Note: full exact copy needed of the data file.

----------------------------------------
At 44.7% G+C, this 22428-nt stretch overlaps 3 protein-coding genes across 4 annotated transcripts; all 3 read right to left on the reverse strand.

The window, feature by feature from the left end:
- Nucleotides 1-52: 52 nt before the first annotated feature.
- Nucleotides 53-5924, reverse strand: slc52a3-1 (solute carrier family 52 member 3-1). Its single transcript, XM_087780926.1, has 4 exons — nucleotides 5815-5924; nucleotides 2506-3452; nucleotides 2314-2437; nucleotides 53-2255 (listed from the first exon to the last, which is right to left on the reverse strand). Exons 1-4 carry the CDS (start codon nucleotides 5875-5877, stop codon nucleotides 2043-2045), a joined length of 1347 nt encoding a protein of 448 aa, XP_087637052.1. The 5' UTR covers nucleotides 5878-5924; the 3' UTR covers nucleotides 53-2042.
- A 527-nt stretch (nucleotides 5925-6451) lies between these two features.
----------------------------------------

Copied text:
At 44.7% G+C, this 22428-nt stretch overlaps 3 protein-coding genes across 4 annotated transcripts; all 3 read right to left on the reverse strand.

The window, feature by feature from the left end:
- Nucleotides 1-52: 52 nt before the first annotated feature.
- Nucleotides 53-5924, reverse strand: slc52a3-1 (solute carrier family 52 member 3-1). Its single transcript, XM_087780926.1, has 4 exons — nucleotides 5815-5924; nucleotides 2506-3452; nucleotides 2314-2437; nucleotides 53-2255 (listed from the first exon to the last, which is right to left on the reverse strand). Exons 1-4 carry the CDS (start codon nucleotides 5875-5877, stop codon nucleotides 2043-2045), a joined length of 1347 nt encoding a protein of 448 aa, XP_087637052.1. The 5' UTR covers nucleotides 5878-5924; the 3' UTR covers nucleotides 53-2042.
- A 527-nt stretch (nucleotides 5925-6451) lies between these two features.